A local guest prepared the following homily for his parish and then shared it with us before Vespers yesterday:
2 Samuel 7:4, 8-16
Romans 4: 13-18
May the words of my mouth + and the meditation of all our hearts
Be acceptable to you, O Lord, our strength and our redeemer.
I am a little younger than 12 years old, in the fourth or fifth grade; I wake up one morning and decide I would play a bit of a trick on my mother. Mom always makes sure we are awake, up, and getting ready for school. This particular morning, I wake early, creep downstairs to the living room, and hide under the sewing machine table. When mom comes looking for me, I’ll pop out and yell boo. That’s the plan, anyway.
Mom goes to my room and doesn’t see me there. She goes looking for me… just not in the living room. When I hear commotion on the main floor, I decide to reveal myself. I come upstairs to the sight of my mom, eyes brimming with tears, in the open doorway to our apartment. My mother thinks I ran away or was kidnapped. My mother’s demeanor reflects very much what must’ve been Mary’s when she speaks to the twelve-year-old Jesus: “How could you do this to us? Did you not know that your step-father and I were looking for you?”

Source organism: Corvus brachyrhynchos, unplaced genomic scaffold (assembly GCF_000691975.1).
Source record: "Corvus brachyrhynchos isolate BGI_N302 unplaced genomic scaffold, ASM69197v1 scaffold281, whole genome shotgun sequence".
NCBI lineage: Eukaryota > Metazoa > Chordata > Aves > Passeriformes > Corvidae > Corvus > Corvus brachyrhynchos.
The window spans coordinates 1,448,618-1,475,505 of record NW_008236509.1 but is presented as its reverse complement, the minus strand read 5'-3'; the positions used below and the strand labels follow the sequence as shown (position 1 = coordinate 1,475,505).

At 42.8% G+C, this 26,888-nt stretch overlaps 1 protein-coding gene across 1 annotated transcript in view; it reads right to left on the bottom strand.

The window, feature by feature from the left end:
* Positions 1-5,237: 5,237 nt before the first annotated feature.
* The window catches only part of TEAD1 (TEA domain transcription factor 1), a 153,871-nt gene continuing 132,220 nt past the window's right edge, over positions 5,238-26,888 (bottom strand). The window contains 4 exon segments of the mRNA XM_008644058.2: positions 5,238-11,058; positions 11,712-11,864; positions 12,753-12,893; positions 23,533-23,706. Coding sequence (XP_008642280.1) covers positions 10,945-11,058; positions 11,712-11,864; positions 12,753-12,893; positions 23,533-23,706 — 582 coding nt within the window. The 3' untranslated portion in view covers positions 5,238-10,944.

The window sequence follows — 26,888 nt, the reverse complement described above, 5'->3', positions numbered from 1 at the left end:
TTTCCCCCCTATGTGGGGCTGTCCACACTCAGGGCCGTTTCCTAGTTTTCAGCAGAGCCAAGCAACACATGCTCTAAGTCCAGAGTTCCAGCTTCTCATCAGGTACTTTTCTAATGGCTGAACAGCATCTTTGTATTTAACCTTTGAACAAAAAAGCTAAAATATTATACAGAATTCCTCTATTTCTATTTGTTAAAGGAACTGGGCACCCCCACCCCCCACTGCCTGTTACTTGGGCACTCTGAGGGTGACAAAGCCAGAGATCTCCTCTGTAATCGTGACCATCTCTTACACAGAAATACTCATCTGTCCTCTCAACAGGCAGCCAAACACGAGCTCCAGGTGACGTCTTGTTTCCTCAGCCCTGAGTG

Unlike the account in this morning’s Gospel, no explanation on my part would have satisfied my mother. She was trembling, fearful, and yes, a bit angry. That look is burned in my mind and I swear to myself then and there that I would never hurt my mother by running away. And I never did.
Picture the scene of Jesus and his parents at the temple: Jesus, an innocent child not grasping the trouble he caused; Mary shaken, but relieved; and Joseph, as traditionally depicted in Christian art, is aged, with grey hair, and worn out from all the walking. According to current scholarship, Joseph was not an old man. He was likely closer in age to Mary than previously thought. If Joseph had grey hairs, Jesus probably gave them to him! Holy Scripture does not give us much information on Joseph, but in what is written, there is a wealth of spiritual wisdom.
Our Lord and his family are at the end of their Passover celebration: This account highlights sorrow that ends in the joy of finding Jesus, and with him, the joy of adjusting one’s focus on God’s love. Imagine your kid has gone off in a crowded city. Think back on the times that, for whatever reason, your children caused you anxiety. Many of us, if not all of us, have either been an anxious parent or have been the cause of a parent’s anxiety. It is not uncommon for children to wander astray from their parents loving instructions and guidance. Mary and Joseph’s three days of tireless searching for Jesus in Jerusalem is just one example of woes for this Nazarene family. It is not the only time that Mary and Joseph ask hard questions and are puzzled at the turnings of their lives.
Years earlier, when an angel visits Mary and gives her the news of Jesus’ conception, she, having never been with a man, asks, “How can this be?” I bet her next question was, “How will I explain this to Joseph?”